Elvis showcases Baz Luhrmann’s style and creativity
Many recent biopics of musicians have become so predictable and uninspired that the announcement of Elvis didn’t thrill me at all. Add to that director Baz Luhrmann’s editing preferences—a cut every couple seconds—and, frankly, I cringed at the thought. And then I saw the film. Yes, it still sports Luhrmann’s somewhat frantic style, but it is creative and entertaining.
We Elvis fans know the story, so the challenge becomes how to avoid merely following this Tupelo native to Memphis and on to iconic status with his early death in 1977 at 42. Wisely, Luhrmann anchors the story in Colonel Tom Parker, Elvis’ clever, entrepreneurial manager whose voiceover narration guides and comments on their relationship and Elvis’ affect on audiences, telling their story in flashbacks. In opening scenes, Parker asserts, “Without me, there would be no Elvis Presley” and “Some people make me out to be the villain.” Indeed, ample evidence for both claims accumulates.
Through Tom Hanks’ performance, Parker dominates Elvis’ stardom and much of the film, always a voyeuristic presence, hiding his true identity and maximizing his own profits. As Elvis, Austin Butler commands the screen. Of course, no one sings with the soul seizing, mellifluous sounds of Elvis, but Butler, who does sing most of the songs, comes darn close. Moreover, he imitates Elvis’ signature, infamous, gyrating physical movement superbly.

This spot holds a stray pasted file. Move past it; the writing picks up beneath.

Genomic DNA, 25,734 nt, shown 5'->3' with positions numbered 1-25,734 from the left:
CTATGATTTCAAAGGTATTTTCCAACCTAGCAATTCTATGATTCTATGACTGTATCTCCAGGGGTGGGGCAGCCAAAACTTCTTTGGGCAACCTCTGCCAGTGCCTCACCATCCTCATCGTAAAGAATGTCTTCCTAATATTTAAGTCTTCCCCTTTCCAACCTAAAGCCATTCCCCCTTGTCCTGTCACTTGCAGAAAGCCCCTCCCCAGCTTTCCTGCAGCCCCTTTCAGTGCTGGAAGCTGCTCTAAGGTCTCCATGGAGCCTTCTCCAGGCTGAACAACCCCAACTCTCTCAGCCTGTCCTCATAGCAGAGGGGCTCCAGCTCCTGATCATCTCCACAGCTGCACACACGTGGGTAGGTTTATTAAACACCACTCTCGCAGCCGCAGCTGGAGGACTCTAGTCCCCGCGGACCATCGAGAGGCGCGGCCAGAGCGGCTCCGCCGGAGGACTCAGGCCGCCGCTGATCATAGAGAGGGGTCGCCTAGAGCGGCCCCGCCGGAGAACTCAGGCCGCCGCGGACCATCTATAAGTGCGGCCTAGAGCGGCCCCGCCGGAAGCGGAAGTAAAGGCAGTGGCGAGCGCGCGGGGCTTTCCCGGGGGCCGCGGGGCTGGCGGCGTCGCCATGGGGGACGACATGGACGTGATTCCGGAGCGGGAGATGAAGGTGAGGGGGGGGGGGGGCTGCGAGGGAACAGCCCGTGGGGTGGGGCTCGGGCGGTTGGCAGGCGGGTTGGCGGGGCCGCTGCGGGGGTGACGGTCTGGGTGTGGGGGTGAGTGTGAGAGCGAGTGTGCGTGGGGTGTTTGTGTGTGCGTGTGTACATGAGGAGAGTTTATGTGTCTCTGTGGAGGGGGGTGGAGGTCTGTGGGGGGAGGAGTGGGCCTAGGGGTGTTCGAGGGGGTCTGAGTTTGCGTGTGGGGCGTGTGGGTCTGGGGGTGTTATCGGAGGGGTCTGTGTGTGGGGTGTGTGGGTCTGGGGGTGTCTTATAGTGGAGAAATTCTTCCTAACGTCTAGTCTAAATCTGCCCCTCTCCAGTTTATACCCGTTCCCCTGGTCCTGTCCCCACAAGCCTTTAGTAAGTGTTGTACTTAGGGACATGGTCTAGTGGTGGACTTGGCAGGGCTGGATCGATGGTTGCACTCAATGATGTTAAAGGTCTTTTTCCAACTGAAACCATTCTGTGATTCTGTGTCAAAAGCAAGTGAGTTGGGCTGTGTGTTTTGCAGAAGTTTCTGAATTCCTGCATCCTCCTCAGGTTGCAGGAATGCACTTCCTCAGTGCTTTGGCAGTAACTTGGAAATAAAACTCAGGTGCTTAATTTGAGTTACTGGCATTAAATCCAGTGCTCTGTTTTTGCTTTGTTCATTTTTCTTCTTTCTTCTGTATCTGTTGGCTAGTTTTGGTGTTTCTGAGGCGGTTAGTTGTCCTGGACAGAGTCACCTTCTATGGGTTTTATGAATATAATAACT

Credit to Luhrmann for avoiding nudity and crude language, so pervasive in less inspired films today. Choices here make for better storytelling, impressively interweaving the manipulation by the Colonel, the historical/cultural context, and Elvis’ talent. Moreover, the performance by Hanks, as he smiles and persuades, is even more insidious than the usual dichotomy of good vs. evil, more true-to-life and equally impactful.
Above all, the songs comment on Elvis’ emotional state without pandering or sugar coating his life. It also credits the huge debt Elvis owed to Black singers and Black church revivals, plus it notes our country’s racist, violent events. Sure, it’s all a bit too much, which is to say it’s Luhrmann. But, somehow, I think Elvis would applaud it, and that’s good entertainment. Elvis is now playing at cinemas.